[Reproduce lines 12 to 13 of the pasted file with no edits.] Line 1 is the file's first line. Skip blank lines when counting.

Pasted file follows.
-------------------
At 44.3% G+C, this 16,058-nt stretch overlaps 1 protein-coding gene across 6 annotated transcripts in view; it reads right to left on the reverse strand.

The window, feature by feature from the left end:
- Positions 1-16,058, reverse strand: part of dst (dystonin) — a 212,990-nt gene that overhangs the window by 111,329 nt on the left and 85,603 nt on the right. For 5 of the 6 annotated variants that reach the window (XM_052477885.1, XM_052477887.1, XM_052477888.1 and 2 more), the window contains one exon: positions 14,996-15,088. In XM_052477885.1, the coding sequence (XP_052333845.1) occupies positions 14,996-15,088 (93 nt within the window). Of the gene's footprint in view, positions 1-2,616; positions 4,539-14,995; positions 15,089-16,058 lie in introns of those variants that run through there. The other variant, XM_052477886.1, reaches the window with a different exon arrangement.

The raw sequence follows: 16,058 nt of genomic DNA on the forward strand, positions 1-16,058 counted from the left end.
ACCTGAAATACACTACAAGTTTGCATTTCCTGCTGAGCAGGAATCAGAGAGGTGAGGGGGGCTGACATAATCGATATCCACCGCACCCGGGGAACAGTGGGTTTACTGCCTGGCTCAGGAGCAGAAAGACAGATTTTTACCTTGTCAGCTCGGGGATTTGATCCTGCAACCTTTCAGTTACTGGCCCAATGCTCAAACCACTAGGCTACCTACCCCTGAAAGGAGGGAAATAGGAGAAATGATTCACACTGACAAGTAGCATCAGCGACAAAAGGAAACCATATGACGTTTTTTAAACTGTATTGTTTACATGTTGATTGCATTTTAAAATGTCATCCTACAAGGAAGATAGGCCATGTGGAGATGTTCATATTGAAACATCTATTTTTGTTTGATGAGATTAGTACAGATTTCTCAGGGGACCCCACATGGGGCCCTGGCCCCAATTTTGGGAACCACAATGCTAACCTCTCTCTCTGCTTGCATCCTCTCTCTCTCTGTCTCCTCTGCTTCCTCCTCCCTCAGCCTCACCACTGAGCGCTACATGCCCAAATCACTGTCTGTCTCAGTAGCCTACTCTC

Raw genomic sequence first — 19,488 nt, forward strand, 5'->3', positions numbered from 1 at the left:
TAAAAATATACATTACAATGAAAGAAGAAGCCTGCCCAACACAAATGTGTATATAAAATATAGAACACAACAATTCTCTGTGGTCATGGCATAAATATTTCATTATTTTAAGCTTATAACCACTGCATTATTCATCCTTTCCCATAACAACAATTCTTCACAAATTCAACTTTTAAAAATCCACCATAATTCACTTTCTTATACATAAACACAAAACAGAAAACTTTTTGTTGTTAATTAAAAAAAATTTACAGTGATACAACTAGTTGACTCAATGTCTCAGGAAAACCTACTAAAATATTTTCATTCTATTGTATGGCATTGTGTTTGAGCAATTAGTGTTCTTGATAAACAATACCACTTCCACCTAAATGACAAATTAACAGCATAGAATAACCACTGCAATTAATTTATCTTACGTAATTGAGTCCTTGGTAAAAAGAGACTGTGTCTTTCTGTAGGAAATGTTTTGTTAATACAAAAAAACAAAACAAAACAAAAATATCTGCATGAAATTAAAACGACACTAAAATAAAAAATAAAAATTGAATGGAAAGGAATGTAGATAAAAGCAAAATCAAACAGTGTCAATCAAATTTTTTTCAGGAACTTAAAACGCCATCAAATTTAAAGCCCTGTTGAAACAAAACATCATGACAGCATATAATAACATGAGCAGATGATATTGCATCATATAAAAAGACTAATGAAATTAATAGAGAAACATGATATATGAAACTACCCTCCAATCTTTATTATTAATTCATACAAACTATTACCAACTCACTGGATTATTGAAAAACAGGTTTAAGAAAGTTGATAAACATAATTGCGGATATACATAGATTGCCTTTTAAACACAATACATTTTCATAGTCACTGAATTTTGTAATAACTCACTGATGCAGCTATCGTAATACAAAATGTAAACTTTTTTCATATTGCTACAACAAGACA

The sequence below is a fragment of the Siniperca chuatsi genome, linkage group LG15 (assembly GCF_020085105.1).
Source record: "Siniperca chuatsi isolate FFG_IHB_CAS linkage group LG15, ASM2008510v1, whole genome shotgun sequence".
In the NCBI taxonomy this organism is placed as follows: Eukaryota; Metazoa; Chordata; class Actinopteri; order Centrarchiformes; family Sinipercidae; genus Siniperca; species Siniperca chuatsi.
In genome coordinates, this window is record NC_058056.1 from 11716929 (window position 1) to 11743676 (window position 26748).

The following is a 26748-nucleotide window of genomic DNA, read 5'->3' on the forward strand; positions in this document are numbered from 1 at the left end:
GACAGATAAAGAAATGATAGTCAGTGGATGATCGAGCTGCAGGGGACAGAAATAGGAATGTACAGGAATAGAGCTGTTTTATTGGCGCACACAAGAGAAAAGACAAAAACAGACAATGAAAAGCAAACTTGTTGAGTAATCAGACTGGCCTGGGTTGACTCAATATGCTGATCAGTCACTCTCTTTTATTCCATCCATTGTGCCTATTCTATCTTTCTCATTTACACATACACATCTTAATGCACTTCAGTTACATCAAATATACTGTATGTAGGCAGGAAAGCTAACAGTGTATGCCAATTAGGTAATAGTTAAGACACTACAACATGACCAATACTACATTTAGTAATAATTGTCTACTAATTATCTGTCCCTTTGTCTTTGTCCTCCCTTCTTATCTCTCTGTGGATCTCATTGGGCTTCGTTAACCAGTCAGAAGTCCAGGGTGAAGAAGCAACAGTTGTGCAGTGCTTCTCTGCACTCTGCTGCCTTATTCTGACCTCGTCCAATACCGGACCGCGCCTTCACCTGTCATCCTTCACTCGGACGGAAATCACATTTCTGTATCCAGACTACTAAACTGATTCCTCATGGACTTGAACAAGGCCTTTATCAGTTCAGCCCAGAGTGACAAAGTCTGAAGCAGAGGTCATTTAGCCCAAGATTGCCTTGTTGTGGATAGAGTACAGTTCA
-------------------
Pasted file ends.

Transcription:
The following is a 26748-nucleotide window of genomic DNA, read 5'->3' on the forward strand; positions in this document are numbered from 1 at the left end:
GACAGATAAAGAAATGATAGTCAGTGGATGATCGAGCTGCAGGGGACAGAAATAGGAATGTACAGGAATAGAGCTGTTTTATTGGCGCACACAAGAGAAAAGACAAAAACAGACAATGAAAAGCAAACTTGTTGAGTAATCAGACTGGCCTGGGTTGACTCAATATGCTGATCAGTCACTCTCTTTTATTCCATCCATTGTGCCTATTCTATCTTTCTCATTTACACATACACATCTTAATGCACTTCAGTTACATCAAATATACTGTATGTAGGCAGGAAAGCTAACAGTGTATGCCAATTAGGTAATAGTTAAGACACTACAACATGACCAATACTACATTTAGTAATAATTGTCTACTAATTATCTGTCCCTTTGTCTTTGTCCTCCCTTCTTATCTCTCTGTGGATCTCATTGGGCTTCGTTAACCAGTCAGAAGTCCAGGGTGAAGAAGCAACAGTTGTGCAGTGCTTCTCTGCACTCTGCTGCCTTATTCTGACCTCGTCCAATACCGGACCGCGCCTTCACCTGTCATCCTTCACTCGGACGGAAATCACATTTCTGTATCCAGACTACTAAACTGATTCCTCATGGACTTGAACAAGGCCTTTATCAGTTCAGCCCAGAGTGACAAAGTCTGAAGCAGAGGTCATTTAGCCCAAGATTGCCTTGTTGTGGATAGAGTACAGTTCA